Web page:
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Thermal bridges are relatively easy to design out but it generally involves using systems and techniques which are inherently thermal bridge free in the first place.
In solid ground floors this can most easily be achieved by using a concrete raft which ‘floats’ on a layer of insulation, normally polystyrene. The concrete raft is load bearing, so will take the load of internal and external walls to be built upon it. Whilst this is the easiest way it is not necessarily the cheapest way.
Standard masonry construction (suspended beam and block, block foundations) can achieve very low levels of bridging if detailed well but this often requires the use of insulation blocks or foam glass to prevent heat loss in to the foundations or ground. Because timber doesn’t conduct heat as much as concrete (around 1/4 of that of concrete blocks) it can be used very successfully to create floors with minimal thermal bridges. Both of these methods may be cheaper than using a raft but both are also much more difficult to make air tight.
With walls it is easier to avoid thermal bridges by using timber frames with external insulation, such as wood fibre insulation, which can then be rendered or clad. Cavity masonry can also be used to avoid thermal bridges by using full fill cavities of the appropriate width and also the correct insulating lintels over the window and door openings.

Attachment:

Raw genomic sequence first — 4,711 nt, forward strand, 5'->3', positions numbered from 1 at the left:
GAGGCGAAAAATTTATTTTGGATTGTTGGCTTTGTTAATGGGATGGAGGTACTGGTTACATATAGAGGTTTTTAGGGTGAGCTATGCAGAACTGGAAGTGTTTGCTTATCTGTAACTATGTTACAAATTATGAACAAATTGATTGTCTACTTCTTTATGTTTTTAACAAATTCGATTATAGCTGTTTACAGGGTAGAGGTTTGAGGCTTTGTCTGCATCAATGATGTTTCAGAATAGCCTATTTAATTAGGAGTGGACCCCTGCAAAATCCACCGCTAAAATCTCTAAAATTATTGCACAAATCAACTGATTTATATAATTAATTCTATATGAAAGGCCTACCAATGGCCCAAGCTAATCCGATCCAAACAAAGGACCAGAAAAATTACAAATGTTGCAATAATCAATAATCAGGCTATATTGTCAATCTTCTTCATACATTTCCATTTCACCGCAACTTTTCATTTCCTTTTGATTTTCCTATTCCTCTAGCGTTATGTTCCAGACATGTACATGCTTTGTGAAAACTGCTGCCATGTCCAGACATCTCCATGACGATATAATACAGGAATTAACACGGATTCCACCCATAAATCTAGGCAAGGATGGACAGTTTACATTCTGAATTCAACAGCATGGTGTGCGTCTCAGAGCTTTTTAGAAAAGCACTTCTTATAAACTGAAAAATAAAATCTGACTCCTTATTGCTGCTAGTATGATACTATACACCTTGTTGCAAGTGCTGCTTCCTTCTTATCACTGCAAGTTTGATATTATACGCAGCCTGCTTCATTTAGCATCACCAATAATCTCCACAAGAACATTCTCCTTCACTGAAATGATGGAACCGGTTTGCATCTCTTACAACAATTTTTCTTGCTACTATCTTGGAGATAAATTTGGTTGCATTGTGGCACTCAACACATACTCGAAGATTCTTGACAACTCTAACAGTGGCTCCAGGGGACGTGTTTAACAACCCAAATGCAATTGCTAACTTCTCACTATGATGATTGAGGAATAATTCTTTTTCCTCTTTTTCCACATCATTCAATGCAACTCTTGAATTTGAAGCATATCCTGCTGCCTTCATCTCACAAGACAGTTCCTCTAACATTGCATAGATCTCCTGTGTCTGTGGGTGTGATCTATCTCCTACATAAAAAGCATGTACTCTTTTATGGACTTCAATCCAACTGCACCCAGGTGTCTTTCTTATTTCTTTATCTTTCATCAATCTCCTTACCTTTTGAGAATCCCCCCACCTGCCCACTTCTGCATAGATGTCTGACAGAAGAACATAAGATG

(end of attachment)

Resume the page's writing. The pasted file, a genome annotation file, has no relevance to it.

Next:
Most roof structures are made from timber which is inherently insulating but the more complex the structure is the harder it becomes to make it thermal bridge free. Again, wood fibre insulation boards can be used over the rafters to prevent thermal bridging and insulate against summer sun.
If you want to find out more about how to effectively manage your sustainable building project, check out The Self-Build Series. This series of guides has been put together to you understand sustainable construction. We hope you find them useful!